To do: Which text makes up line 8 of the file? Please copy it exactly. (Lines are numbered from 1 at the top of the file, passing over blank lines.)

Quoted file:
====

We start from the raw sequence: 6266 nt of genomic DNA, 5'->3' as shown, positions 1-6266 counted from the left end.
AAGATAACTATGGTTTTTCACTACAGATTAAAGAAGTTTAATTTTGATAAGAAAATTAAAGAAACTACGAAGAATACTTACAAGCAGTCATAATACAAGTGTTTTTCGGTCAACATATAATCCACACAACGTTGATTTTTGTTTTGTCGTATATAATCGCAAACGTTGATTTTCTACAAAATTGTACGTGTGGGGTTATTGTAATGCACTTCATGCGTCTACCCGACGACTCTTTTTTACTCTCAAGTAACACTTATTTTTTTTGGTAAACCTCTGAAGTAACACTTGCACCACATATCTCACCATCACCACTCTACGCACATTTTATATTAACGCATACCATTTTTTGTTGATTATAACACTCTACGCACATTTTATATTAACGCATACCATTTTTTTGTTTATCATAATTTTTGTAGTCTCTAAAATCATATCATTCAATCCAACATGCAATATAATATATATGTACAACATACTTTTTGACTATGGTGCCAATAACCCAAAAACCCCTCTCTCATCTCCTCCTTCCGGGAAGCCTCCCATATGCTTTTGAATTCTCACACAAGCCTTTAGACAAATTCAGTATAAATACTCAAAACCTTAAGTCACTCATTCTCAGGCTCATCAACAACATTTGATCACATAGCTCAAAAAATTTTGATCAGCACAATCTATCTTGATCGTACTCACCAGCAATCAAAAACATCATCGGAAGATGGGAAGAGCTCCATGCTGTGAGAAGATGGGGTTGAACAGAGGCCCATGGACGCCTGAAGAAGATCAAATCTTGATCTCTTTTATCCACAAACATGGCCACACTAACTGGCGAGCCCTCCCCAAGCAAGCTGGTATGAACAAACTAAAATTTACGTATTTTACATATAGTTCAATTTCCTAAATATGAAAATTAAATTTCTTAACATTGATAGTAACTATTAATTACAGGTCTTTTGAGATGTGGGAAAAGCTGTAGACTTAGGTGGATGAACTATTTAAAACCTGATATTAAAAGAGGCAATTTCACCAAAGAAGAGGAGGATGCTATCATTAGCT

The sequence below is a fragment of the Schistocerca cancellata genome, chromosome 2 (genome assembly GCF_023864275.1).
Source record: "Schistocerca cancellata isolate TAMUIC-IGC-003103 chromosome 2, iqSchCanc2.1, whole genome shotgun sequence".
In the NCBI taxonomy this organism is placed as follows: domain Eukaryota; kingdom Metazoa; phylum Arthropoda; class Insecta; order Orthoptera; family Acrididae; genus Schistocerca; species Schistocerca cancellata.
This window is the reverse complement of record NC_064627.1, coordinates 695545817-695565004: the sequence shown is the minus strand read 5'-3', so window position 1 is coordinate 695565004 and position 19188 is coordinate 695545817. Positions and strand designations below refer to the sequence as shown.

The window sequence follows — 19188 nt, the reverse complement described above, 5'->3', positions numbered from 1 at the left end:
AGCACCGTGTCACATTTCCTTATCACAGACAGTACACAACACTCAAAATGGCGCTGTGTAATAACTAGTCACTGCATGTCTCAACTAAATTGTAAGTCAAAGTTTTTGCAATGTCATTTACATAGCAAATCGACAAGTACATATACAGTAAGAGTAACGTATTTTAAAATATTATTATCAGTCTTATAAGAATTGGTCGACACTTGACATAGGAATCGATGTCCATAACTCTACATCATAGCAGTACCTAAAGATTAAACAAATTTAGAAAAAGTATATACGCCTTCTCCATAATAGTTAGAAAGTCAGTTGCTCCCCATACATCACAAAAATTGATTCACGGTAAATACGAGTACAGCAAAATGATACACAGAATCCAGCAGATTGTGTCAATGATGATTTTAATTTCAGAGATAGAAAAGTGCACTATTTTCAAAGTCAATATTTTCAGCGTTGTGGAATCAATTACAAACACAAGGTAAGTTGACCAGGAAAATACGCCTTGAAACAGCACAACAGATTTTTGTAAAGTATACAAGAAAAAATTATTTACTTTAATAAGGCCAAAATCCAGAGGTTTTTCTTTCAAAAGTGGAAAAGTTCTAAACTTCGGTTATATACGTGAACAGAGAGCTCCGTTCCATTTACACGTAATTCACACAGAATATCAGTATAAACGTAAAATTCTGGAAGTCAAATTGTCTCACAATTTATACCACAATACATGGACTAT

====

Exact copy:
AGCACCGTGTCACATTTCCTTATCACAGACAGTACACAACACTCAAAATGGCGCTGTGTAATAACTAGTCACTGCATGTCTCAACTAAATTGTAAGTCAAAGTTTTTGCAATGTCATTTACATAGCAAATCGACAAGTACATATACAGTAAGAGTAACGTATTTTAAAATATTATTATCAGTCTTATAAGAATTGGTCGACACTTGACATAGGAATCGATGTCCATAACTCTACATCATAGCAGTACCTAAAGATTAAACAAATTTAGAAAAAGTATATACGCCTTCTCCATAATAGTTAGAAAGTCAGTTGCTCCCCATACATCACAAAAATTGATTCACGGTAAATACGAGTACAGCAAAATGATACACAGAATCCAGCAGATTGTGTCAATGATGATTTTAATTTCAGAGATAGAAAAGTGCACTATTTTCAAAGTCAATATTTTCAGCGTTGTGGAATCAATTACAAACACAAGGTAAGTTGACCAGGAAAATACGCCTTGAAACAGCACAACAGATTTTTGTAAAGTATACAAGAAAAAATTATTTACTTTAATAAGGCCAAAATCCAGAGGTTTTTCTTTCAAAAGTGGAAAAGTTCTAAACTTCGGTTATATACGTGAACAGAGAGCTCCGTTCCATTTACACGTAATTCACACAGAATATCAGTATAAACGTAAAATTCTGGAAGTCAAATTGTCTCACAATTTATACCACAATACATGGACTAT